Full Unicode strings strawman

Mark Davis ☕ mark at macchiato.com
Mon May 16 14:44:37 PDT 2011


In terms of implementation capabilities, there isn't really a significant
practical difference between

   - a UCS-2 implementation, and
   - a UTS-16 implementation that doesn't have supplemental characters in
   its supported repertoire.


Mark

*— Il meglio è l’inimico del bene —*


On Mon, May 16, 2011 at 14:28, Shawn Steele <Shawn.Steele at microsoft.com>wrote:

>  I think the problem isn’t so much that the spec used UCS-2, but rather
> that some implementations used UTF-16 instead as that is more convenient in
> many cases.  To the application developer, it’s difficult to tell the
> difference between UCS-2 and UTF-16 if I can use a regular expression to
> find D800, DC00.  Indeed, when the rendering engine of whatever host is
> going to display the glyph for U+10000, it’d be hard to notice the subtlety
> of UCS-2 vs UTF-16.
>
>
>
> -Shawn
>
>
>
> *From:* es-discuss-bounces at mozilla.org [mailto:
> es-discuss-bounces at mozilla.org] *On Behalf Of *Jungshik Shin (???, ???)
> *Sent:* Monday, May 16, 2011 2:24 PM
> *To:* Mark Davis ☕
> *Cc:* Markus Scherer; es-discuss at mozilla.org
>
> *Subject:* Re: Full Unicode strings strawman
>
>
>
>
>
> On Mon, May 16, 2011 at 2:19 PM, Mark Davis ☕ <mark at macchiato.com> wrote:
>
> I'm quite sympathetic to the goal, but the proposal does represent a
> significant breaking change. The problem, as Shawn points out, is with
> indexing. Before, the strings were defined as UTF16.
>
>
>
> I agree with Mark wrote except that the previous spec used UCS-2, which
> this proposal (and other proposals on the issue) try to rectify. I think
> that taking Java's approach would work better with DOMString as well.
>
>
>
> See W3C I18N WG's proposal<http://www.w3.org/International/wiki/JavaScriptInternationalization>
> on the issue and Java's approach<http://java.sun.com/developer/technicalArticles/Intl/Supplementary/>linked there)
>
>
>
> Jungshik
>
>
>
>
>
> Take a sample string "\ud800\udc00\u0061" = "\u{10000}\u{61}". Right now,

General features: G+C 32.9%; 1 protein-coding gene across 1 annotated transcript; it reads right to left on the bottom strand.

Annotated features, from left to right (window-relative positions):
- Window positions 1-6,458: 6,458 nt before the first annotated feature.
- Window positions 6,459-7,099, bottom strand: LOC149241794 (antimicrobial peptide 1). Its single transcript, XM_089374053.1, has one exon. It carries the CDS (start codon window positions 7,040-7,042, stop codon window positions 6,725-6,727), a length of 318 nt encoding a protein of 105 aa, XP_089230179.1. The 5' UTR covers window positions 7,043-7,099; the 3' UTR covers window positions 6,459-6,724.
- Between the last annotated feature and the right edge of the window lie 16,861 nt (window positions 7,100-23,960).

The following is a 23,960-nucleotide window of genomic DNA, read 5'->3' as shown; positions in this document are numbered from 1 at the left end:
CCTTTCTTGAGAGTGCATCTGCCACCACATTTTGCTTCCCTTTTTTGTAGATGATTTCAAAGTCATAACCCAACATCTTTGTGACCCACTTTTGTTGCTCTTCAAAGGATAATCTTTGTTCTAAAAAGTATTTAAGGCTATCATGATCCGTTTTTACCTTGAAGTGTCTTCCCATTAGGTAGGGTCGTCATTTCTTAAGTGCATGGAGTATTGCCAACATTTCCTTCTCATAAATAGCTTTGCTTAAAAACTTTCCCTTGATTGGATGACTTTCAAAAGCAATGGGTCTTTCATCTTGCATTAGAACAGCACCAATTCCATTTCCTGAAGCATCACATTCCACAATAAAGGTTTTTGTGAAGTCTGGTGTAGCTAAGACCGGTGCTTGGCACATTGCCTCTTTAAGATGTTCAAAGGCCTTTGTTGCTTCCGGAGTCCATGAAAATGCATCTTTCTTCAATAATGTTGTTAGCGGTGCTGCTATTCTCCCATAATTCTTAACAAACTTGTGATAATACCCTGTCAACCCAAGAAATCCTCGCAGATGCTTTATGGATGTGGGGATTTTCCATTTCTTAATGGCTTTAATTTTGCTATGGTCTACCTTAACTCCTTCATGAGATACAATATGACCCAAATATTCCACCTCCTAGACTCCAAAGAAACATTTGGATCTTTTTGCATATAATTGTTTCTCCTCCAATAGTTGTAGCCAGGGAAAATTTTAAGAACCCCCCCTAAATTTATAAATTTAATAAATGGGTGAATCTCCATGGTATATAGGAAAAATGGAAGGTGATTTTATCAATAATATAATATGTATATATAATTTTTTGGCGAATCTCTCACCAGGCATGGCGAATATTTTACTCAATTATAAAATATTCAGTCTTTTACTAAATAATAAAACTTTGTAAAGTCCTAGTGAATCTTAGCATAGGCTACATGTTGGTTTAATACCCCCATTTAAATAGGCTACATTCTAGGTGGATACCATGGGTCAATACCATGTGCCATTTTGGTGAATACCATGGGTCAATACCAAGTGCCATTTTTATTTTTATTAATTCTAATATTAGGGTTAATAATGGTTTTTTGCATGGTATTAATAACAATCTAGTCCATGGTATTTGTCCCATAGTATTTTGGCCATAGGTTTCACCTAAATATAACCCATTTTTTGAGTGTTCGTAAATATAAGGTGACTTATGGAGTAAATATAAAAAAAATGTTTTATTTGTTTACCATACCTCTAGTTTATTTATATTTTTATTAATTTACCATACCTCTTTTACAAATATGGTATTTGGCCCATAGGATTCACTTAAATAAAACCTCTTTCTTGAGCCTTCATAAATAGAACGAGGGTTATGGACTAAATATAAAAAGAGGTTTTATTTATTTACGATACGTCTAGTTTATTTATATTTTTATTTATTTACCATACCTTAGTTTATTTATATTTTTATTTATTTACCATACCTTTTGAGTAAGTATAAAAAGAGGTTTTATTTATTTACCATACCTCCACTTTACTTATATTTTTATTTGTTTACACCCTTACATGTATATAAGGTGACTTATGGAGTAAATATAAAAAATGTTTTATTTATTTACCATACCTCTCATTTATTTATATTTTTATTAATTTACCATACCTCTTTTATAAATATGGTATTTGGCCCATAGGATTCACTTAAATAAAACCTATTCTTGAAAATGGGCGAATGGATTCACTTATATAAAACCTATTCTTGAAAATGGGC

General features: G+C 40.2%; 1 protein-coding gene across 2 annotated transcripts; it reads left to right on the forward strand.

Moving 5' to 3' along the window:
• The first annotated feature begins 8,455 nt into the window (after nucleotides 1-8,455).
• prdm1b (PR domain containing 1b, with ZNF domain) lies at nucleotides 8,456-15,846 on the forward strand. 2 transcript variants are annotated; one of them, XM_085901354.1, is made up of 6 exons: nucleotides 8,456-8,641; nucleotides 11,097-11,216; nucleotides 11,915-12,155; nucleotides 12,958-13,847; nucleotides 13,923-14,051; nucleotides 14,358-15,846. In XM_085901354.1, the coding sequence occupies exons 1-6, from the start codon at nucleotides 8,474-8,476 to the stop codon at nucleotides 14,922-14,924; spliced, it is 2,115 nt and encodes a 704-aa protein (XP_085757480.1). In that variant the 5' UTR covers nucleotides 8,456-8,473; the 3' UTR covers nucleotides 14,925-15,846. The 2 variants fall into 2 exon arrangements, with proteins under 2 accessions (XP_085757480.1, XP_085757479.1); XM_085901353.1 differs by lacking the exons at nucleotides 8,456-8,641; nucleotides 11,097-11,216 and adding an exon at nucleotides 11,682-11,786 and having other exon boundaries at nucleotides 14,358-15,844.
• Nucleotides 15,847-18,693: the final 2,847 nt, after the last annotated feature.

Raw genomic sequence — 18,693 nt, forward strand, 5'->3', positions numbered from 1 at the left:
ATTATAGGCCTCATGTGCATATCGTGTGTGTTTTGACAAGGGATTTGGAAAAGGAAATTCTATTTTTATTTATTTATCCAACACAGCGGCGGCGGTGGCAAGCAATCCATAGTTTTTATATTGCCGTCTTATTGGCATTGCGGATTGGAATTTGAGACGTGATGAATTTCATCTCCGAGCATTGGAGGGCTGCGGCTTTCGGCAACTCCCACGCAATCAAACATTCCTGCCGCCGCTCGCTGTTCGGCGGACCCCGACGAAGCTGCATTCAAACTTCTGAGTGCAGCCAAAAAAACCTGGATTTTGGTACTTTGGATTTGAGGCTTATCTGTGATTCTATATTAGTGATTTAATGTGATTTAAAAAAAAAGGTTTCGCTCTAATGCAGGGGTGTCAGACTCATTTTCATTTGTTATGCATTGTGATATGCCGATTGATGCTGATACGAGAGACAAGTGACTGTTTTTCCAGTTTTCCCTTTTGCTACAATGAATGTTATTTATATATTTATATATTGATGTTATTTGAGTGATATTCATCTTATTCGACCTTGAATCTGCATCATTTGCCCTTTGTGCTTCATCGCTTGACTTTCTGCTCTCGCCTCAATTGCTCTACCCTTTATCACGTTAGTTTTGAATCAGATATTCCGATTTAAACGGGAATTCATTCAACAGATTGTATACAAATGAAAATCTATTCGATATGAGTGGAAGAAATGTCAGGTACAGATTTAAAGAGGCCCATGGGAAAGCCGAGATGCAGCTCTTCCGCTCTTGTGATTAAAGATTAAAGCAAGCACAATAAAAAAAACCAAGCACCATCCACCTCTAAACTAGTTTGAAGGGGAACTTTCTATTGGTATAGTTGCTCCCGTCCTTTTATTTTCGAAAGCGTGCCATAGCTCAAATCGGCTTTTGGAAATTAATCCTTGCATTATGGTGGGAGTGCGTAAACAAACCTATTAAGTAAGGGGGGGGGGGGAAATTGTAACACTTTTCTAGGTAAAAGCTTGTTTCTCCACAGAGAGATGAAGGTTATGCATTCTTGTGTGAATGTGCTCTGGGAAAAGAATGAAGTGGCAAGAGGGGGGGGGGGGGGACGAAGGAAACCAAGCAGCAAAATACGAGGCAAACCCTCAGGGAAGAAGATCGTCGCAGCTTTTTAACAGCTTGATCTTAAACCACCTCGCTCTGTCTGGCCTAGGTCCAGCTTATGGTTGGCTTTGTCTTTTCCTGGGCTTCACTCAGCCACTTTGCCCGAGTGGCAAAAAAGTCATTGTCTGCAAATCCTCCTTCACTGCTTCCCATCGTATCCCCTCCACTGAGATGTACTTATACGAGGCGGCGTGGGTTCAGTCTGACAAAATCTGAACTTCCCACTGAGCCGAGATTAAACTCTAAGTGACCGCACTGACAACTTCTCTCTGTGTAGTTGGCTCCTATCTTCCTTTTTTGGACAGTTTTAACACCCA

> the 'a' (the \u{61}) is at offset 2. If the proposal were accepted, the 'a'
> would be at offset 1. This will definitely cause breakage in existing code;
> characters are in different positions than they were, even characters that
> are not supplemental ones. All it takes is one supplemental character before
> the current position and the offsets will be off for the rest of the string.
>
>
>
> Faced with exactly the same problem, Java took a different approach that
> allows for handling of the full range of Unicode characters, but maintains
> backwards compatibility. It may be instructive to look at what they did
> (although there was definitely room for improvement in their approach!). I
> can follow up with that if people are interested. Alternatively, perhaps
> mechanisms can put in place to tell ECMAScript to use new vs old indexing
> (Perl uses PRAGMAs for that kind of thing, for example), although that has
> its own ugliness.
>
>
>
> Mark
>
> *— Il meglio è l’inimico del bene —*
>
>   On Mon, May 16, 2011 at 13:38, Wes Garland <wes at page.ca> wrote:
>
>  Allen;
>
> Thanks for putting this together.  We use Unicode data extensively in both
> our web and server-side applications, and being forced to deal with UTF-16
> surrogate pair directly -- rather than letting the String implementation
> deal with them -- is a constant source of mild pain.  At first blush, this
> proposal looks like it meets all my needs, and my gut tells me the perf
> impacts will probably be neutral or good.
>
> Two great things about strings composed of Unicode code points:
> 1) .length represents the number of code points, rather than the number of
> pairs used in UTF-16, even if the underlying representation isn't UTF-16
> 2) S.charCodeAt(S.indexOf(X)) always returns the same kind of information
> (a Unicode code point), regardless of whether X is in the BMP or not
>
> If though this is a breaking change from ES-5, I support it
> whole-heartedly.... but I expect breakage to be very limited. Provided that
> the implementation does not restrict the storage of reserved code points
> (D800-DF00), it should be possible for users using String as immutable
> C-arrays to keep doing so. Users doing surrogate pair decomposition will
> probably find that their code "just works", as those code points will never
> appear in legitimate strings of Unicode code points.  Users creating Strings
> with surrogate pairs will need to re-tool, but this is a small burden and
> these users will be at the upper strata of Unicode-foodom.  I suspect that
> 99.99% of users will find that this change will fix bugs in their code when
> dealing with non-BMP characters.
>
> Mike Samuel, there would never a supplement code unit to match, as the
> return value of [[Get]] would be a code point.
>
> Shawn Steele, I don't understand this comment:
>
>
>
> Also, the “trick” I think, is encoding to surrogate pairs (illegally, since
> UTF8 doesn’t allow that) vs decoding to UTF16.
>
>
> Why do we care about the UTF-16 representation of particular codepoints?
> Why can't the new functions just encode the Unicode string as UTF-8 and URI
> escape it?
>
> Mike Samuel, can you explain why you are en/decoding UTF-16 when
> round-tripping through the DOM?  Does the DOM specify UTF-16 encoding? If it
> does, that's silly.  Both ES and DOM should specify "Unicode" and let the
> data interchange format be an implementation detail.  It is an unfortunate
> accident of history that UTF-16 surrogate pairs leak their abstraction into
> ES Strings, and I believe it is high time we fixed that.
>
> Wes
>
> --
> Wesley W. Garland
> Director, Product Development
> PageMail, Inc.
> +1 613 542 2787 x 102
>
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